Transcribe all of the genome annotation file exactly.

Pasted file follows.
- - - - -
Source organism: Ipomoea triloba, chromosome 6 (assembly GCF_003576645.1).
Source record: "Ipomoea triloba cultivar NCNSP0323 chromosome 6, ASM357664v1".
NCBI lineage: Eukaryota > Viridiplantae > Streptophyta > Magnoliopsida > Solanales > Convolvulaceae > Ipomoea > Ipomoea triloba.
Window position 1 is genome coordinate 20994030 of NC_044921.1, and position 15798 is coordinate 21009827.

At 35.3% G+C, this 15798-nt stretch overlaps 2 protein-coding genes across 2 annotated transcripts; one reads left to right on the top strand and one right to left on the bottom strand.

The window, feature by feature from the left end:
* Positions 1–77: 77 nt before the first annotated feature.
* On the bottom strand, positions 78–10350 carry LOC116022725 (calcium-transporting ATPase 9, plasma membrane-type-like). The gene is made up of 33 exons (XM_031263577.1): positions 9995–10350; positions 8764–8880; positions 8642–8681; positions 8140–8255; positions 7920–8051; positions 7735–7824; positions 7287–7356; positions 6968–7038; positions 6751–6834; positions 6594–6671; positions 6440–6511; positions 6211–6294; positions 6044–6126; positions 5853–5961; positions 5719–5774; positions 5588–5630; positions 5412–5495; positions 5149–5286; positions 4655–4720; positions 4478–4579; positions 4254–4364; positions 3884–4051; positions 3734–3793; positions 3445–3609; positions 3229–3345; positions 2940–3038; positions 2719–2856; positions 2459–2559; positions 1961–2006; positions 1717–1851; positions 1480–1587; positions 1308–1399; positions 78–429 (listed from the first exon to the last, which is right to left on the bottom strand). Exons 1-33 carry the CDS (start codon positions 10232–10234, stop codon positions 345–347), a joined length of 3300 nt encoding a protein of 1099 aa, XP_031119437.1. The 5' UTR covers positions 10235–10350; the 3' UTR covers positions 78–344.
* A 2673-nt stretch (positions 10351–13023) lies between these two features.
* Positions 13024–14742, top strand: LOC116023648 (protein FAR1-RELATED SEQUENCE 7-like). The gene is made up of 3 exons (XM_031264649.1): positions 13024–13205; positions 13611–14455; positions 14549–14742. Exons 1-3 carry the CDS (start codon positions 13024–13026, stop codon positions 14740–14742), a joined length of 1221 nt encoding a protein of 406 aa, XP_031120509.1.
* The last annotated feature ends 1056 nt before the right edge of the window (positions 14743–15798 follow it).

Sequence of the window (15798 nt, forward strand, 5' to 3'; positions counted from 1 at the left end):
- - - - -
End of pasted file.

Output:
Source organism: Ipomoea triloba, chromosome 6 (assembly GCF_003576645.1).
Source record: "Ipomoea triloba cultivar NCNSP0323 chromosome 6, ASM357664v1".
NCBI lineage: Eukaryota > Viridiplantae > Streptophyta > Magnoliopsida > Solanales > Convolvulaceae > Ipomoea > Ipomoea triloba.
Window position 1 is genome coordinate 20994030 of NC_044921.1, and position 15798 is coordinate 21009827.

At 35.3% G+C, this 15798-nt stretch overlaps 2 protein-coding genes across 2 annotated transcripts; one reads left to right on the top strand and one right to left on the bottom strand.

The window, feature by feature from the left end:
* Positions 1–77: 77 nt before the first annotated feature.
* On the bottom strand, positions 78–10350 carry LOC116022725 (calcium-transporting ATPase 9, plasma membrane-type-like). The gene is made up of 33 exons (XM_031263577.1): positions 9995–10350; positions 8764–8880; positions 8642–8681; positions 8140–8255; positions 7920–8051; positions 7735–7824; positions 7287–7356; positions 6968–7038; positions 6751–6834; positions 6594–6671; positions 6440–6511; positions 6211–6294; positions 6044–6126; positions 5853–5961; positions 5719–5774; positions 5588–5630; positions 5412–5495; positions 5149–5286; positions 4655–4720; positions 4478–4579; positions 4254–4364; positions 3884–4051; positions 3734–3793; positions 3445–3609; positions 3229–3345; positions 2940–3038; positions 2719–2856; positions 2459–2559; positions 1961–2006; positions 1717–1851; positions 1480–1587; positions 1308–1399; positions 78–429 (listed from the first exon to the last, which is right to left on the bottom strand). Exons 1-33 carry the CDS (start codon positions 10232–10234, stop codon positions 345–347), a joined length of 3300 nt encoding a protein of 1099 aa, XP_031119437.1. The 5' UTR covers positions 10235–10350; the 3' UTR covers positions 78–344.
* A 2673-nt stretch (positions 10351–13023) lies between these two features.
* Positions 13024–14742, top strand: LOC116023648 (protein FAR1-RELATED SEQUENCE 7-like). The gene is made up of 3 exons (XM_031264649.1): positions 13024–13205; positions 13611–14455; positions 14549–14742. Exons 1-3 carry the CDS (start codon positions 13024–13026, stop codon positions 14740–14742), a joined length of 1221 nt encoding a protein of 406 aa, XP_031120509.1.
* The last annotated feature ends 1056 nt before the right edge of the window (positions 14743–15798 follow it).

Sequence of the window (15798 nt, forward strand, 5' to 3'; positions counted from 1 at the left end):